Summary

  • It takes time and effort to adjust to family breakups.
  • Family breakups can cause a range of feelings, from anger to relief.
  • Talking to your parents or someone else outside the family can help you to make sense of a family breakup.

When a family breaks up, it is difficult for everyone involved. Sometimes, family break ups happen after long periods of fighting and unhappiness. At other times they happen suddenly and it is hard to understand why. Family relationships change as a result of the split and there is often a lot of adjusting to do.

Family break ups affect people differently

Everyone affected by the family break up will have their own feelings about the situation. You may feel:

  • upset
  • angry
  • relieved
  • helpless
  • afraid
  • resentful 
  • a sense of loss or grief.

The family split may be even harder for you if you have to move house as a result. This is especially true if you have to move from your area and change schools – and if you are worried about losing touch with your friends.

You might find that your parents are fighting, or that there are more fights between you and your siblings. You might feel the need for time and affection from both your parents, or the need for more independence from them. It’s different for everyone.

If you are struggling to cope and feeling really down, you could be experiencing anxiety or depression. Talk to someone you know and trust about how you are feeling – such as a parent, teacher, school counsellor or friend, and see your GP (doctor). The sooner you seek help, the sooner you can recover.

Talk about how you are feeling

It can help to talk to your parents about how you are feeling. Or you might prefer to talk to someone outside of the family, such as:

  • a counsellor – for example, a school counsellor
  • somebody you trust like a close friend, a close friend’s parents, a neighbour, or an aunt or uncle
  • a telephone counselling service – for example, Kids Helpline on 1800 55 1800 or Lifeline on 13 11 14. These services will give you the chance to talk through your feelings about the family breakup
  • people your age going through similar experiences – through online forums such as ReachOut and eheadspace.

Making sense of the breakup

It’s important to know that you can’t fix or solve a family breakup. It is also not your fault and you should never be made to feel like it is. 

Sometimes it can help if you get a better understanding of what is happening. Here are some ways to do that:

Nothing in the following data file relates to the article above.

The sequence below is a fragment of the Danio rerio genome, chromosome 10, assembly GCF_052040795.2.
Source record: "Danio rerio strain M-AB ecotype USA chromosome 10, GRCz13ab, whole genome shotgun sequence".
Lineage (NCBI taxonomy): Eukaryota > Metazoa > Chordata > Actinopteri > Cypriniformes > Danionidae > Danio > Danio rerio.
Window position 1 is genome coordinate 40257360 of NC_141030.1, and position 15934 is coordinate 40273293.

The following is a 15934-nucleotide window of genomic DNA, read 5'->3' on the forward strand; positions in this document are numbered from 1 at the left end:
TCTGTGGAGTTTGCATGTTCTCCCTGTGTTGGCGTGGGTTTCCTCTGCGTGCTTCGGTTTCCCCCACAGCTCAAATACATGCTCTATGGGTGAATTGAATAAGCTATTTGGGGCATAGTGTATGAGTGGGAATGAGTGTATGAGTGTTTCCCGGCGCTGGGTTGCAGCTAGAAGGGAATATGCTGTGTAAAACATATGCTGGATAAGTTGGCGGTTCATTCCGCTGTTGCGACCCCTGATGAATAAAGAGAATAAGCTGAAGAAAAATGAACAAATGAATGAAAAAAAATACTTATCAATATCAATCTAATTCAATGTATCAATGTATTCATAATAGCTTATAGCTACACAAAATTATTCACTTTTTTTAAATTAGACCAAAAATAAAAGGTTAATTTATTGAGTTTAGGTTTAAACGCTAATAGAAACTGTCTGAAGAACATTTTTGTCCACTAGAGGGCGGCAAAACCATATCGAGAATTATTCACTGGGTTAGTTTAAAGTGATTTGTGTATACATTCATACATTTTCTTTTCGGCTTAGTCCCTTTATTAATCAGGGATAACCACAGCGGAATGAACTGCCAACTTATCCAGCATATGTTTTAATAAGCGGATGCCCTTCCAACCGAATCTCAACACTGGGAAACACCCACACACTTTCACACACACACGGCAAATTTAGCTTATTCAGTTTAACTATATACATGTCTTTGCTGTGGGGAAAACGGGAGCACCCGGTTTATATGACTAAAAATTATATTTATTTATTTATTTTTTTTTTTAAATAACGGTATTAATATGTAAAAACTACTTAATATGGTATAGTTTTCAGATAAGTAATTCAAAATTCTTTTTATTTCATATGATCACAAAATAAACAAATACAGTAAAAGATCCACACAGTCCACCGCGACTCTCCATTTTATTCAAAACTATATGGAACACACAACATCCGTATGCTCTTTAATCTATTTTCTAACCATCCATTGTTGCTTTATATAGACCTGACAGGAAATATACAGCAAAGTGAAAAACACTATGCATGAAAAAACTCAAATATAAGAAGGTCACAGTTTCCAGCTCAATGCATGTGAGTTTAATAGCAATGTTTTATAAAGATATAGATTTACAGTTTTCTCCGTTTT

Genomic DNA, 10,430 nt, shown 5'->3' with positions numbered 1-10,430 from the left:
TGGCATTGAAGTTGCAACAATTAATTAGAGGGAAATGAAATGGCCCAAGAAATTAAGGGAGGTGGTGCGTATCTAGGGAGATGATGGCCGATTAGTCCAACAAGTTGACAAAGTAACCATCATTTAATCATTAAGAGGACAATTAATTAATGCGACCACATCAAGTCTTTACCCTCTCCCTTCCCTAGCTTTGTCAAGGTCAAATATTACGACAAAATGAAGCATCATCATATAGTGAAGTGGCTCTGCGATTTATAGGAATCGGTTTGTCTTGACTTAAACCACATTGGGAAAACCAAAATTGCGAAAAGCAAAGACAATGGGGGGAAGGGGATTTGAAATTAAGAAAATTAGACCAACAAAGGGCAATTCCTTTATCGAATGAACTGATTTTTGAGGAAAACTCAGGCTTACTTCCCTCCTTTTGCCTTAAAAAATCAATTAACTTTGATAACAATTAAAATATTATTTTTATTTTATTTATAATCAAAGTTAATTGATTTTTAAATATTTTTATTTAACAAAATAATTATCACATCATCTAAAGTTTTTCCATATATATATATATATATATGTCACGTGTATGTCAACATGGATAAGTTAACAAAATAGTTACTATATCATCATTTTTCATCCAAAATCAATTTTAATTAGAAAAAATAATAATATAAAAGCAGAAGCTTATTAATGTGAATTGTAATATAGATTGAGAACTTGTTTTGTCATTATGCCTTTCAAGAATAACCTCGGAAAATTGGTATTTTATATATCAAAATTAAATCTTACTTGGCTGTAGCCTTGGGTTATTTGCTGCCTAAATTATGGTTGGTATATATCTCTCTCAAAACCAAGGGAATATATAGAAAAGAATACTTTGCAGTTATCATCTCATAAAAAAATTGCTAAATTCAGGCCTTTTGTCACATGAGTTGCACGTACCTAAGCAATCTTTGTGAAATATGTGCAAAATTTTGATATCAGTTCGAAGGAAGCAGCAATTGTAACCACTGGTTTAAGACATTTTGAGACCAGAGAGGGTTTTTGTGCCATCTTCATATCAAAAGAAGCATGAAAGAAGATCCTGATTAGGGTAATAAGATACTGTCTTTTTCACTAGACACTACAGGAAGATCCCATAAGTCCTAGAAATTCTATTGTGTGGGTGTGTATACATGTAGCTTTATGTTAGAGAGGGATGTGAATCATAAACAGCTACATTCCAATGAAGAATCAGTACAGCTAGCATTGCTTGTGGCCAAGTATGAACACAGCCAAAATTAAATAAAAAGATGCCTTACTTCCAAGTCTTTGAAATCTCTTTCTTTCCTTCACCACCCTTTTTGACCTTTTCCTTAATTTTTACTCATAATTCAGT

• Ask your parents why they have decided to stop living together. Think carefully about when is the right time to ask this question. If someone is upset or emotional, it may be best to wait until they are calm.
  • Tell your parents who you would prefer to live with.
  • Ask your parents not to take you aside individually to talk about their problems with each other.
  • Try to maintain your relationship with each parent separately.
  • Talk to other family members about how you feel.

It may take a while for you – and everyone else in the family – to adjust to the change in the family relationship. Everyone in the family will need to make an effort to make things work.

Many people experience family break ups

Every year around 10,000 children and young people contact Kids Helpline about family relationship concerns, including:

  • Many children have tried to speak to their parents or other family members but have either been ignored or had their concerns minimised.
  • Some children find it difficult to raise problems with their family.
  • Some need help to make sense of their concerns before they approach family members.
  • Sometimes, kids phone because there is no one else to turn to.

If you need to talk to someone, you can call Kids Helpline on 1800 55 1800 any time, and for any reason.

Living arrangements after a family break up

If your family breaks up, it’s likely that your living arrangements will change. Some of the possibilities are:

  • One of your parents will have sole custody and you will live with that parent.
  • Your parents will share custody and your time will be shared between the two of them.
  • One parent will have custody of you for the majority of the time. The other parent will have access visits a certain number of times each week, fortnight or month. If your parents live far apart, you may find school holidays are the time you catch up with the parent you don't live with.

Agreeing about who should have custody after a family break up

Sometimes, parents can work out custody arrangements themselves. At other times, they need the help of the Family Court to make this decision.

If custody is decided by the court:

  • Your point of view will be considered. The older you are, the more your opinion will count.
  • You will be able to talk to a Family Court counsellor if you need to talk to someone outside of the family about the breakup.

If you are unhappy about a custody arrangement, it is a good idea to talk to someone you trust about your feelings and find out what your options are. Sometimes, it is good to talk to someone who is not personally involved with your family.

Where to get help

References

More information

Relationships

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Developing relationships

Relationship difficulties

Violence and abuse

Getting help

Content Partner

This page has been produced in consultation with and approved by: Reach Out

Last updated: February 2019

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